Wednesday, July 29, 2009

Libertarians warn Judiciary vote may have consequences

America’s third largest party Wednesday reminded members of the Senate Judiciary Committee their vote for Supreme Court nominee Sonia Sotomayor was a vote against constitutionally-guaranteed gun rights and those who vote to confirm in the full Senate next week can expect to be held accountable at the polls.

Libertarians announced their opposition to the Sonia Sotomayor confirmation early, after reviewing her troubling record on individual, property and gun rights. The Judiciary Committee voted 13-6 to send the nomination to the full Senate. South Carolina Republican Lindsay Graham joined the committee’s 12 Democrats.

“A judge’s record is the best indicator of what they will do on the Court, and Judge Sotomayor’s record is one of opposition to the individual right to keep and bear arms. Libertarians, and all of America’s 90 million gun owners, will remember how you voted,” said Donny Ferguson, Libertarian National Committee Communications Director. “Your vote on Judge Sotomayor may come back to haunt you one November.”

“And if you think you can’t lose your seat over the gun issue, I suggest you speak with Harris Wofford,” said Ferguson, referring to the incumbent Democratic Pennsylvania senator who lost his seat to Republican Rick Santorum in 1994 by a 49 to 47 percent margin, after supporting the Clinton gun ban. “If I’m a senator who could lose if a small percentage of my pro-gun base votes for another candidate, I’d be worried.”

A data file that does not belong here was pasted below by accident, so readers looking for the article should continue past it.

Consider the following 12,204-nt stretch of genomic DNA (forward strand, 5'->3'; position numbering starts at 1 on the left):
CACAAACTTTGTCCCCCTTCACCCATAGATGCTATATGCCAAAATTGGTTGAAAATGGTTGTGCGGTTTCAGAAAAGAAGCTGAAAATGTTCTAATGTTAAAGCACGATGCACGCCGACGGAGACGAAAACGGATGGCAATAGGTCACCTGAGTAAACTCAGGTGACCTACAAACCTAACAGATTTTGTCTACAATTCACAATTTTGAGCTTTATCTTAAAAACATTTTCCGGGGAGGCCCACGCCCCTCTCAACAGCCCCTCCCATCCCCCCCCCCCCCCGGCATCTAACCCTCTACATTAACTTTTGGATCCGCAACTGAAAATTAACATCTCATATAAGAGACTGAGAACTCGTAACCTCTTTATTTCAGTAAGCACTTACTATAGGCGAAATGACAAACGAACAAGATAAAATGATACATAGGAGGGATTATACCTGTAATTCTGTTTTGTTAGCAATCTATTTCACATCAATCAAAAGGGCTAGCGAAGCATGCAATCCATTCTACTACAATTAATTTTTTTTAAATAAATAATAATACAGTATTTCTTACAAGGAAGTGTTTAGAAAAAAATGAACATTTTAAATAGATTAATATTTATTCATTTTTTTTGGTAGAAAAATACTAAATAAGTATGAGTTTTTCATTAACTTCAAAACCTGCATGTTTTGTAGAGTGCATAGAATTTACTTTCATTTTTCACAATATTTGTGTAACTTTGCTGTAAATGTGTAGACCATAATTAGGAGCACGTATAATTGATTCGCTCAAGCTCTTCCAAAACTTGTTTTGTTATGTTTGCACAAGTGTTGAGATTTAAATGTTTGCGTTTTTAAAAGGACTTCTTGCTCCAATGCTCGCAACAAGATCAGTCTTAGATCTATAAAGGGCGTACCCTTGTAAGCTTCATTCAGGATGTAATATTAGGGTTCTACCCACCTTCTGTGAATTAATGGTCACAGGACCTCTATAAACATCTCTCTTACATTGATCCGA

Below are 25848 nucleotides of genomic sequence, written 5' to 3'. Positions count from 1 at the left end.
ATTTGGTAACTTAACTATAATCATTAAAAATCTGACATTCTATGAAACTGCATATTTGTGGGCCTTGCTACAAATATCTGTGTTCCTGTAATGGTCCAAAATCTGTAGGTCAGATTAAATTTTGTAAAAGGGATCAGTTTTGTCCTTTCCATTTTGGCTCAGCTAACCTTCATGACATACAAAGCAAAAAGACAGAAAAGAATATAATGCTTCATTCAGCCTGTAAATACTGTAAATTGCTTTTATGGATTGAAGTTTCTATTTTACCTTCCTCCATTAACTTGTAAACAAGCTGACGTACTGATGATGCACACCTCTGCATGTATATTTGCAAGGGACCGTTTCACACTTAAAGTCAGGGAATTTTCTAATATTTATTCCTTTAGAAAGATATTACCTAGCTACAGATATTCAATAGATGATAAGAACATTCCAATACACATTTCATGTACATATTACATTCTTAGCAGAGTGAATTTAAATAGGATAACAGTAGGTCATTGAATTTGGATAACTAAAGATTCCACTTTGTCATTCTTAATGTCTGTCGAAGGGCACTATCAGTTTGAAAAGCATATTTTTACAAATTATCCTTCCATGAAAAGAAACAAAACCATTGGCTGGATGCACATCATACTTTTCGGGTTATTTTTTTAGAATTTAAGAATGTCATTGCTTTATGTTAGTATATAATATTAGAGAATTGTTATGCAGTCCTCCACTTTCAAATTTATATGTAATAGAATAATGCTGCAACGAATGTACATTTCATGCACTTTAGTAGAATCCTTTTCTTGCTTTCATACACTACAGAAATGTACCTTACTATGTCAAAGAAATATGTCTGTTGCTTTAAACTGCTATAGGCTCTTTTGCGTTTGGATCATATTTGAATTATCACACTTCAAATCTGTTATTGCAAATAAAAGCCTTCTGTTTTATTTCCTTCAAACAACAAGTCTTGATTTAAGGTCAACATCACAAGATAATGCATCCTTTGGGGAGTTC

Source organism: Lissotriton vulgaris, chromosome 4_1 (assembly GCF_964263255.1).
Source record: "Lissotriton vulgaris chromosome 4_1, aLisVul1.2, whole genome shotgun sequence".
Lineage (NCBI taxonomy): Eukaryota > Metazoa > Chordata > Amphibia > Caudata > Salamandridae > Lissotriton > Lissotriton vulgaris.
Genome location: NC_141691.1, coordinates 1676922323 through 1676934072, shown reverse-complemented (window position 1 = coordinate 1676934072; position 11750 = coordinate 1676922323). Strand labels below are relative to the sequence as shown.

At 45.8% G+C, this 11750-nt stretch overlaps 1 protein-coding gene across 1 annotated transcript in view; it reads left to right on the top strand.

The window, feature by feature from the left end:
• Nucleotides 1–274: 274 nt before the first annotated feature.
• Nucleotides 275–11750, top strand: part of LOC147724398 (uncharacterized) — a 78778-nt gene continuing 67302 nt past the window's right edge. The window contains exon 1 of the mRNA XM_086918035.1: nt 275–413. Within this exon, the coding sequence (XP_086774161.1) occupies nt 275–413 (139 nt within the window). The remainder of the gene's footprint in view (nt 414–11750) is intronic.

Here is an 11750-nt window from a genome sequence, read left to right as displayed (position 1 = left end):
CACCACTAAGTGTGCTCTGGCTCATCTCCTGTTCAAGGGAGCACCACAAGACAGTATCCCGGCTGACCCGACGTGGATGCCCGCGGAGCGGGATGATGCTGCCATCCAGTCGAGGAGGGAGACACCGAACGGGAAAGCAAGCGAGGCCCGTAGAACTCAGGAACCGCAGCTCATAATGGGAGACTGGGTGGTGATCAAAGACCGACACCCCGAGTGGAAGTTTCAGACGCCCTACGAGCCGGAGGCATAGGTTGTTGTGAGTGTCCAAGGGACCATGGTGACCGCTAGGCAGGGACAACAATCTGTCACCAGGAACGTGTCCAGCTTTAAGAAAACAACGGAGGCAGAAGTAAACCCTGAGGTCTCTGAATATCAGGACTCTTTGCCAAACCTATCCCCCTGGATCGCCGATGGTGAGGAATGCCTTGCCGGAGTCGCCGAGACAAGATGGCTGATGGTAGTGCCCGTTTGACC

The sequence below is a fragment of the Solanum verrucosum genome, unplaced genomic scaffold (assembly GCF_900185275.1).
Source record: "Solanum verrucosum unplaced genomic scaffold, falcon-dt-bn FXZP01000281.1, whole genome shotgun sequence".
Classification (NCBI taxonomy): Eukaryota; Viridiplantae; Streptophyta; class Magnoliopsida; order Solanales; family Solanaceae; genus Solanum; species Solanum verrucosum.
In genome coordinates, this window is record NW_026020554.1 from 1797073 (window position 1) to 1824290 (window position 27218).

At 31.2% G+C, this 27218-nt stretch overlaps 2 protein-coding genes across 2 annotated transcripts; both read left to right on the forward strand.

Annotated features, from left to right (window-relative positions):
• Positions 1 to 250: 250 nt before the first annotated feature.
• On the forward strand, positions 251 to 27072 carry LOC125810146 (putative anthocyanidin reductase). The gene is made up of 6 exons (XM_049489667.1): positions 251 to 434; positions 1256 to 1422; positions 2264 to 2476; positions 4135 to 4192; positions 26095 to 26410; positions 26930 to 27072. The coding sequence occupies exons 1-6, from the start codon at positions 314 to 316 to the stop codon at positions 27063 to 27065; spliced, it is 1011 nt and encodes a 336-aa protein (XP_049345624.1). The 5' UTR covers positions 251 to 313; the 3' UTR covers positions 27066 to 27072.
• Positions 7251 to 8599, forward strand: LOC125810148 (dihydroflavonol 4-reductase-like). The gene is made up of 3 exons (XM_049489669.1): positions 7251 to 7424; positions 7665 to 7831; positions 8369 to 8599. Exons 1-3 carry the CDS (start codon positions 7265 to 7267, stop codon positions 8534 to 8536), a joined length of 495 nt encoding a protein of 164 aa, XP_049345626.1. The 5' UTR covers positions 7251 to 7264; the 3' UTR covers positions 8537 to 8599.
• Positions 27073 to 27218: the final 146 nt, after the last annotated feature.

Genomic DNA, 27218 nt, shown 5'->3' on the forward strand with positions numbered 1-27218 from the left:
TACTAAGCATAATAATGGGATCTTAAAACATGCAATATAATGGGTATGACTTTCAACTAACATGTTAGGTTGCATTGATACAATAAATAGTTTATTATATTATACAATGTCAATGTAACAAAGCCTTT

“History shows, whether it’s a grassroots conservative activist, a blue-collar union member or a libertarian, the base of every party is made up of people who value their gun rights and will not support someone who votes against their constitutionally-guaranteed freedoms,” said Ferguson. “The Libertarian Party is the only party in America that never compromises on gun rights, and one way or another we will hold those voting to confirm accountable on Election Day.”

In the New York v Maloney case earlier this year, Sotomayor affirmed a lower court ruling that the Second Amendment’s guarantee of the right to keep and bear arms does not apply to the states.

Sotomayor also ruled against gun rights in a 2004 case, United States
v Sanchez-Villar, citing as precedent the statement “the right to possess a gun is clearly not a fundamental right.”

The Supreme Court will likely rule next year on the NRA v Chicago case, a case critical to restoring the individual right to keep and bear arms.

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